1) Maria Colwell – Seven-year-old Maria was beaten to death by her step-father, William Kepple, on the Whitehawk Estate in early 1973.
Just months earlier Maria had been happy in foster care with her aunt and uncle in Hove. However, her mother Pauline regained legal custody of her. Maria went to live with her mother and Kepple’s own children. Here she was subjected to psychological and physical abuse.
Kepple, pictured below, served just four years for manslaughter, having cited diminished responsibility as he was drunk at the time of the attack.
He was taken to an area later identified as between Saltdean and Telscombe and endured a two-hour sexually motivated attack by three men.
The case remains unsolved.
3 Marion Rilka – Mrs Rilka was stabbed to death in her Hove home in October 1991. Local man, Gary Gregory, an opportunist drug addict, knocked on her door asking for directions to Harmsworth Road, an non-existent street. It transpired Gregory had knocked on several doors asking the same question. Gregory hailed from Hangleton, Hove, not far from Harmsworth Crescent. He was convicted of murder in late 1992 and was sentenced to life. It is not clear if Gregory has yet received parole.
4) The Grand hotel bombing – In September 1984 Irish terrorist and Provisional IRA member Patrick Magee planted a bomb intended to wipe out most of the British government at the annual Tory party conference. The sophisticated device detonated on Friday 12 October and missed then Prime Minister Margaret Thatcher by a few minutes and a few feet. Five people were killed.
5) The Wild Park murders – Two nine-year-old girls, Karen Hadaway and Nicola Fellows, were sexually assaulted and murdered in Wild Park, Moulsecoomb, in October 1986. Local man Russell Bishop was arrested and charged with their murder. However, the case at Lewes collapsed after it transpired that a “Pinto” sweatshirt, thought to have been discarded by the murderer at the back of Moulsecoomb railway station, became contaminated while in police possession, rendering vital forensic evidence useless. The case remains unsolved.
6) In June 1881 a man stepped off a train from London at Preston Park station. He was covered in blood and was spotted by an alert ticket collector. Percy Mapleton told the railwayman he had been attacked in a tunnel. Upon later investigation the body of Brighton man Isaac Gold was found in Balcombe tunnel, north of Haywards Heath. Mapleton was convicted of murder at Lewes and hanged.
Olive fell foul of the motorbike gang that he joined. They accused him of making unwanted sexual advances and assaulting a female gang member, the girlfriend of the gang’s leader. Olive was tricked into getting into a van in Church Road, Hove. He was severely beaten and then, possibly while still alive, trussed up, weighted down and thrown into the water at Shoreham Harbour.
His body was found some weeks later. Albert Dorn and Brian Moore were both later convicted of murder but have since been released on parole.
8) Whitehawk kidnapping – In February 1990 a seven-year-old girl was snatched from a street in Whitehawk in broad daylight, taken to an area near Saddlescombe, sexually assaulted, strangled and left for dead. She was later found wandering naked by a couple walking their dog. Russell Bishop was charged and convicted of the crime in 1991. Bishop, who was acquitted of the Wild Park murders in 1987, is still in prison and currently serving one of the longest sentences for a non-murder case in the UK, allegedly refusing to admit his guilt to achieve parole.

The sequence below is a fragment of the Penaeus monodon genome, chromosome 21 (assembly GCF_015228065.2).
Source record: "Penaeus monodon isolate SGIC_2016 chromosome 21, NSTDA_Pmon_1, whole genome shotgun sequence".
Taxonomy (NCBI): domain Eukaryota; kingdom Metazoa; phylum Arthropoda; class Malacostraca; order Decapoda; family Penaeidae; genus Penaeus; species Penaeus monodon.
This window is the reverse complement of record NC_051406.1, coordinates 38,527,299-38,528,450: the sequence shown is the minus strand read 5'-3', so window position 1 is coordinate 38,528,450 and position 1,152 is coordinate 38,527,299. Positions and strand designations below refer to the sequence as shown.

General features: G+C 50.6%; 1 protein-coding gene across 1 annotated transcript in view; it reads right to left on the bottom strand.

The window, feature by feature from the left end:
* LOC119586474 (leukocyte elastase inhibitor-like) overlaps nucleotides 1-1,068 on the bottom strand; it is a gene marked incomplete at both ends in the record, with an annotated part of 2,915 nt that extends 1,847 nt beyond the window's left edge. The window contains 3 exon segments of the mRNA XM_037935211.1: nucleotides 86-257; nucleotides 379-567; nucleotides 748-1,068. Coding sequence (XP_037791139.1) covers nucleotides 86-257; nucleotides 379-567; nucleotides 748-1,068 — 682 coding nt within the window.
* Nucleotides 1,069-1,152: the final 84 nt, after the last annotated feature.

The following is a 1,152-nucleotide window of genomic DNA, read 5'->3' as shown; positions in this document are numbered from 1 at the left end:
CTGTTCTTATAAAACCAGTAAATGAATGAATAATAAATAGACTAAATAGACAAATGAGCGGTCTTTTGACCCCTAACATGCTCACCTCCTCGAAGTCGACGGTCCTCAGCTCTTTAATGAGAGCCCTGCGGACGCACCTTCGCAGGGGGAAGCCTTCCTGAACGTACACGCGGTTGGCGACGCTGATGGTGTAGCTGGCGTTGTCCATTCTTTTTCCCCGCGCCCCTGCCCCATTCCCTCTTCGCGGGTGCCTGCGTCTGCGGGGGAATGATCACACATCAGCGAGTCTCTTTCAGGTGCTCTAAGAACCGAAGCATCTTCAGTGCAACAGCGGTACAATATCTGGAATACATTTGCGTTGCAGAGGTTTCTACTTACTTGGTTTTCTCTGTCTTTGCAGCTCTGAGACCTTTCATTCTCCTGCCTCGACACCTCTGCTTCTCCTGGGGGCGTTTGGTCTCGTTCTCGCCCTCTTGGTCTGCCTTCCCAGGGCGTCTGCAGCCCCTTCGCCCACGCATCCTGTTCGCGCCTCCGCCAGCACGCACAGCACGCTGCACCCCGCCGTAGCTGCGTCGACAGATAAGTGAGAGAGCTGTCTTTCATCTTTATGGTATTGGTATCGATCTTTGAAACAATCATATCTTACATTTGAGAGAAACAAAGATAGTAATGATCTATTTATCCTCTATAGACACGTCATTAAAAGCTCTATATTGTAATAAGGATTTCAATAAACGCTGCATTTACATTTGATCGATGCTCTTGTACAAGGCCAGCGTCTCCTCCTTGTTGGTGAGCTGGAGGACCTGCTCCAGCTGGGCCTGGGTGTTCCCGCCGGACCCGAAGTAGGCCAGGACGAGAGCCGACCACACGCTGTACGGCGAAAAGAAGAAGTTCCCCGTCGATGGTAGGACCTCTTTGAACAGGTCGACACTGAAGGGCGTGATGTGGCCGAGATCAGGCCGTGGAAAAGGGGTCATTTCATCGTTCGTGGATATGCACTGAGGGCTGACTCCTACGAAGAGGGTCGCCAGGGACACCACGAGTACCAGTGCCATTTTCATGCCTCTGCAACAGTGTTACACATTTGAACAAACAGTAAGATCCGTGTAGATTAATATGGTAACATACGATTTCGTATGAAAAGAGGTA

9) Brighton and Hove Albion directors changed the club’s articles of association some time between 1993 and 1996, removing a vital non-profit clause relating to the ownership or sale of the Goldstone Ground. The original documents drawn up in June 1901 stated that should the football club be dissolved that any profit from the sale of the stadium would go to a local club of similar association. The removal was uncovered by Albion fan Paul Samrah and reported to the FA. The clause was then reinstated and described as an “oversight”.
10) The Trunk Murders – The first occurred in 1831. John Holloway murdered his wife Celia near the old Chain Pier, then wheeled her body in a trunk to Lovers Walk where he buried her. He was convicted and hanged for murder at Horsham in December that year.
Just over 100 years later in June 1934 a foul smell emanated from a trunk at the left luggage hall at Brighton station. Upon investigation a dismembered torso of a woman was discovered. The legs were then found at King’s Cross in London. The head was never found and neither the identity of the victim or the assailant has ever come to light.
The third and most famous surrounds 42-year-old Violet Kaye, a former prostitute, and her petty criminal boyfriend Tony Mancini, 26, and also occurred in 1934.
Still investigating the June murder, police found the body of Kaye in a trunk in a room in Kemp Street, near Brighton Station. Mancini was arrested sometime later in south London. However, he was sensationally acquitted of her murder in December 1934 and went on to live a fairly unassuming life.
But in 1976, in the days before the double jeopardy law was abolished, he admitted his guilt to a Sunday newspaper, saying that he and Kaye had rowed over his flirtation with a waitress and that he bludgeoned her to death with a hammer in self-defence.